Pathological causes of LVH

My last article looked at the assessment of Left Ventricular Hypertrophy; its contextual clinical significance and subsequent electrocardiographic findings, and concluded with possible pathological reasons for the development of LVH of which I wanted to discuss in my next article.

Sadly, due to an onslaught of assignments more intimidating than Xerxes Persian army in the film 300, I haven’t had the time to write any subsequent material.

However, now the assignments are over I have the time to explore these pathological causes of LVH.

Just as a recap, LVH is an increase in the size and proportion of the left ventricular myocardium. Just like any muscle, the more it is permitted to carry out work (contract) the greater it will increase in size (hypertrophy).

This increase in muscular size results from increased recruitment of sarcomeres (basic subunit of muscle cells) as well as extra cellular matrix remodeling (the scaffolding material of tissue). As a result of these anatomical adaptations the ventricle changes in size and proportion. Its normal conoid shape may be altered.

Concentric/Eccentric Hypertrophy

This remodeling will present as either Concentric or Eccentric hypertrophy depending on the underlying cause.

Concentric hypertrophy results from chronic pressure overload commonly associated with chronic hypertension and aortic stenosis. New sarcomeres are added in parallel to existing sarcomeres. Wall thickness greatly increases and persistence over time will significantly reduce chamber radius. The remodeled ventricle has reduced contractility  and compliance leading to diastolic and eventually systolic dysfunction (impaired filling/ejection).

Eccentric hypertrophy often occurs with volume and pressure overload; pathological associations include heart failure; aortic/mitral regurgitation (volume overload) and chronic hypertension (pressure overload). Ventricular remodeling results in increased chamber radius and moderate increases in wall thickness. Chamber dilation occurs as new sarcomeres are added in series to existing sarcomeres.



Physiological consequences of LVH

LVH usually develops as a compensatory response to the underlying pathologies mentioned above. Increased arterial pressure (afterload) as a result of chronic hypertension and/or aortic stenosis increases the pressure required of the LV to eject this blood.  Increased LV wall tension compensates via concentric hypertrophy.

Volume overload within the heart (heart failure) is often a resultant of valvular regurgitation and/or systolic dysfunction. Aortic/mitral regurgitation will increase the volume of blood left in the ventricle after systole (End Systolic Volume). During the next systolic cycle the LV has to contract with greater force to eject this increased volume of blood (End Diastolic Volume). Frank Starlings law of the heart states that increased stretch on the myocardial wall (Preload) increases strength of contraction. This pressure/volume overload induces chamber dilation and eccentric hypertrophy.

The hypertrophied LV becomes less compliant reducing its filling and contractile capacities. This culminates in systolic dysfunction. Systolic dysfunction is a significant reduction in cardiac output and will present with symptoms of dizziness, fatigue and shortness of breath. Systolic dysfunction of the LV will also lead to pulmonary congestion due to the back up of pressure generated by increased atrial and pulmonary venous pressures resulting from the increased EDV.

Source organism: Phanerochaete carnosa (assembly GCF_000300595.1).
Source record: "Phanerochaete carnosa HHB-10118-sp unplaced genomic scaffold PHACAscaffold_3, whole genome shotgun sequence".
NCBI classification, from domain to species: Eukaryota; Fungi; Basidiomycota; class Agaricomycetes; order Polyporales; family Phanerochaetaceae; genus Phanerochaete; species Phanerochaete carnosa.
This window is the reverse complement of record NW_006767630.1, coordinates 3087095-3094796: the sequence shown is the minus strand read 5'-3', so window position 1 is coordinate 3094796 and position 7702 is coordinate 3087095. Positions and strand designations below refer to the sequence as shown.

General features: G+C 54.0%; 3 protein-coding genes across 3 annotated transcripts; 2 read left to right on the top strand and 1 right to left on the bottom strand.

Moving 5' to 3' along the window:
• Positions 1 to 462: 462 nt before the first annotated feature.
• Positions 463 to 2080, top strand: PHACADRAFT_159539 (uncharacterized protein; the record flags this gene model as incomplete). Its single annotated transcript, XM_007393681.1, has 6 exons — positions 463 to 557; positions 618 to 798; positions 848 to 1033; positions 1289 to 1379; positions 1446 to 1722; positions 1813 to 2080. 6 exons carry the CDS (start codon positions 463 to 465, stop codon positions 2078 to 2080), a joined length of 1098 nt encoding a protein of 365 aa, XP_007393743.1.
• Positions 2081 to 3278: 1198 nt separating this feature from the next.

LVH is one of the strongest predictors of cardiac morbidity in hypertensive patients. The degree of hypertrophy correlates with the development of congestive heart failure, angina, arrhythmia, myocardial infarction and cardiac death (Lilly).

Another pathological subcategory I have not eluded to that is also a major contributor to LVH is cardiomyopathies. This is something I will look at in detail in my next article. Thanks for reading 🙂



I’d just like to take the opportunity to thank my good friend and partner in crime Christopher Wild for firstly creating this fantastic physiology based resource and secondly giving me the opportunity to participate in its progression.

3 months since creation and the TSP has already received nearly 1500 hits, recognition and support from numerous universities and academics across the country as well as our professional governing body.

My buddy deserves massive acclamation for this achievement and I know there is much more to come!

Whilst writing this article it has again reminded me how interconnected many pathologies, symptoms and clinical findings can be. About half way through writing I felt as though I’d opened a big can of worms as there are so many different tangents on which you could proceed to discuss. Added to this is the limited knowledge I have as I’m only a second year student! Therefore please don’t take this information as cardiology gospel! I have and always will, use reliable sources of information, but this is my interpretation of such material and I can’t guarantee inclusion of every detail.  Nevertheless, I have personally found writing such articles to be of great benefit; and thus if there are any other physiology students out there that may be interested in writing for TSP we would greatly welcome your support.

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Lilly, L. S. (ed.) (2010) Pathophysiology of heart disease: A collaborative project of medical students and faculty. Editor, Leonard S. Lilly. 5th edn. Philadelphia, PA: Lippincott Williams and Wilkins.
(Lilly, 2010, pp. 315 – 315)

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Student healthcare Scientist (Cardiac Physiologist) @ UWE

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